The Pleasanton Unified school board voted unanimously to move forward with building a second campus on the Donlon Elementary School property Tuesday night at the end of a nearly three-hour-long facilities workshop.
The long-planned meeting on how to address increasing enrollment and capacity issues in northern Pleasanton was well-attended by the community. Trustees chose the staff recommendation out of three options presented, which all involved Donlon, located in the Val Vista neighborhood, and its eastern neighbor Hart Middle School.
"I think we've come up with something," Board President Valerie Arkin said. "There is available land on Donlon. Donlon is our school that has that parcel of land large enough to build the two schools. I don't think it's ideal at all, but I think it really could work and it could work as two schools."
The new school on the Donlon property will be designated for fourth- and fifth-grade students, while the existing campus will be converted into a TK-3 school. Additionally, any capacity expansion planning work at Hart will be put on hold until middle school science lab improvements have started.
The split-school Donlon option is expected to cost the district about $61.25 million.
District staff looked into various possible solutions over the past few months, including adjusting school boundaries, building a new elementary school, implementing a K-8 school configuration and increasing school capacities. And while earlier possibilities considered involved other PUSD sites as well, the narrowed-down options presented Tuesday revolved around Donlon and Hart, the elementary and middle schools with the greatest number of student overflows, respectively.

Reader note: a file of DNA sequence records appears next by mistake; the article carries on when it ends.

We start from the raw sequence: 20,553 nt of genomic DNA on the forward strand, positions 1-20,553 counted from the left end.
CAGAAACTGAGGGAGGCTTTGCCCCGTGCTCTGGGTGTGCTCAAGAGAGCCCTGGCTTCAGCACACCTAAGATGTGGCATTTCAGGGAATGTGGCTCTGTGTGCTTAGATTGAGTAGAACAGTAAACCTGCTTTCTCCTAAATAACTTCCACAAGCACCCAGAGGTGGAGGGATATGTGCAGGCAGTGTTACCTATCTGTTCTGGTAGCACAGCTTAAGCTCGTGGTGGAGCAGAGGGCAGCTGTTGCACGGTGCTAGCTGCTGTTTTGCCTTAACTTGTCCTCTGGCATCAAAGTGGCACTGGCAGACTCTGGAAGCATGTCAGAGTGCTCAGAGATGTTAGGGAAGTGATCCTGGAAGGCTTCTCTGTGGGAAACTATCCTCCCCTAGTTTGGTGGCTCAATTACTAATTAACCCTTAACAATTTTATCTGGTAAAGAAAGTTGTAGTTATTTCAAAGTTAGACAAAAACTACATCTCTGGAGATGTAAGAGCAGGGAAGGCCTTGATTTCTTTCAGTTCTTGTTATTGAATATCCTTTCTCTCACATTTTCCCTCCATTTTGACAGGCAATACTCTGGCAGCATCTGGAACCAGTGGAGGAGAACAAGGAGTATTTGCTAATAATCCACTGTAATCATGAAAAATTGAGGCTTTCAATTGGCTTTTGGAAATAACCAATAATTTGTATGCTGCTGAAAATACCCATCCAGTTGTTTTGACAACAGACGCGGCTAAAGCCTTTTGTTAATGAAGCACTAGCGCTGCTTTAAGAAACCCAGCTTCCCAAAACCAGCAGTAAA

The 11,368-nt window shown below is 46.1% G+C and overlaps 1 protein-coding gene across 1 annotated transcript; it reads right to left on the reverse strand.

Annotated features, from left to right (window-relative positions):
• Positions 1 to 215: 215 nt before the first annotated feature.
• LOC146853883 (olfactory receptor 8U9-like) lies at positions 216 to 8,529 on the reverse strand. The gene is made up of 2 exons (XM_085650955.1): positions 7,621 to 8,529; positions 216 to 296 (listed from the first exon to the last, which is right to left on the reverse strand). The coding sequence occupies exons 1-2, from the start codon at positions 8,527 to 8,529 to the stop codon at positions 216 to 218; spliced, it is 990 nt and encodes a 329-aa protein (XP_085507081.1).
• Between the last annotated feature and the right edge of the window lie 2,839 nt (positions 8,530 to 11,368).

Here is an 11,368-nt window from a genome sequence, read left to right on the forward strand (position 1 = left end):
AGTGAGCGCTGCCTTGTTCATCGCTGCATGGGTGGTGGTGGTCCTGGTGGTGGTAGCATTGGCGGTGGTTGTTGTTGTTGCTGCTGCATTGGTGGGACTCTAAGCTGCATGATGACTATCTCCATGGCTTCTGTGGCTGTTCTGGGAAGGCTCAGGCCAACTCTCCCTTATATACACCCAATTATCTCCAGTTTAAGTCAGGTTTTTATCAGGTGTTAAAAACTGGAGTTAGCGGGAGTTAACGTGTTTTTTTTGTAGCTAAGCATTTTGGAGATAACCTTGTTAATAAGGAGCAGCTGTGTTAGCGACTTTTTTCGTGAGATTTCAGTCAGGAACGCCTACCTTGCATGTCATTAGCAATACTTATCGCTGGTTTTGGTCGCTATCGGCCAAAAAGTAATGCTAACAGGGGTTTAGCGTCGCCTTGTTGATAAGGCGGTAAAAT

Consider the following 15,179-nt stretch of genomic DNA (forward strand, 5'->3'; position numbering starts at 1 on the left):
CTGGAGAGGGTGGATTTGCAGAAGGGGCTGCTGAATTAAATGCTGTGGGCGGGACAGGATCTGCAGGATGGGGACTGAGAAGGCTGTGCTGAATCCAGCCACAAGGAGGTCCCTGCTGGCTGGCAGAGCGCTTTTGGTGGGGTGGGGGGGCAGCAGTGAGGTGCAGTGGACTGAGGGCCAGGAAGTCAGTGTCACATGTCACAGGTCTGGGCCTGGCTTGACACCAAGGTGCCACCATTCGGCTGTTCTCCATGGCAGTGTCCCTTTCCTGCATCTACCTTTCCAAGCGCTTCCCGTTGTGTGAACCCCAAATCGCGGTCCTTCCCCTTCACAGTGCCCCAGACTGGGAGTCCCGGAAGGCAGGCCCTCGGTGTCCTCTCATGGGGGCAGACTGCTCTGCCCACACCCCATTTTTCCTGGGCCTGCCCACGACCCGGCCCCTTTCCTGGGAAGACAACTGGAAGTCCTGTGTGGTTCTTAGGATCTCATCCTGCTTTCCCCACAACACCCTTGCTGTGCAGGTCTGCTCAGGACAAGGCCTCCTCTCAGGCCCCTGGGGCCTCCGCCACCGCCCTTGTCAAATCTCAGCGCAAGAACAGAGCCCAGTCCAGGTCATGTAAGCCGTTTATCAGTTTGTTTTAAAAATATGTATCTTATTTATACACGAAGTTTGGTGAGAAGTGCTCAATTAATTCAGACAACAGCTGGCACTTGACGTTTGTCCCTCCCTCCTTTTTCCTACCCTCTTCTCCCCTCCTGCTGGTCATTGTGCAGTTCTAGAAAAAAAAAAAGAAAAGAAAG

This year, as of Dec. 3, 124 Donlon students and 29 Hart students were overflowed -- meaning that there were too many children in a given grade, leading to some students being sent to another campus, not their neighborhood school. Last year, Donlon saw an overflow of 99, up from only 14 in 2016-17.
Hart, in contrast, saw 29 students overflowed this year, the first time in several years that any district middle school has seen overflow.
Students moved to another school, however, can vary by age -- one elementary may have an excessive number of fourth-graders but a shortage of second-grade students, for example.
"When we think about the boundaries, the unfortunate thing is by grade level, it's not equal," said Ed Diolazo, assistant superintendent of student support services. "They're not equal buckets in our first-grade level, second-grade level, third-grade level, at the high school. We have bubbles ... for lack of a better word. Some of our grade levels are just bigger than others."
Class size reduction in recent years, he said, also has led to overflow.
Aside from the fact voters approved a new elementary school as part of the Measure I1 facilities bond in 2016, enrollment projections indicate that a new school or two may be necessary in coming years.
Demographers predict that by the time the city of Pleasanton reaches maturity (when all potential residential units are "built out") there will be 7,927 elementary students enrolled in PUSD. Based on the district's 700-student campus size limit, at that point in time, there would need to be a total of 11 elementary schools -- two more than currently exist.
Besides the new fourth- and fifth-grade school option, staff also presented the possibilities of creating K-8 schools at Donlon and Hart, along with expanding the capacity of Donlon to forge a larger K-5 school.
The K-8 configuration would necessarily involve both campuses, due to the student population each would require, with a projected enrollment of 1,200 students at Donlon and 1,500 at Hart.
However, the price-tag of this option came out to an estimated $97.45 million -- not a feasible amount, according to Superintendent David Haglund.
"Once we knew that the K-8 model was not a feasible solution, it broke the plan, so to speak, so we didn't have to do both (schools)," he said. "We could do one without the other."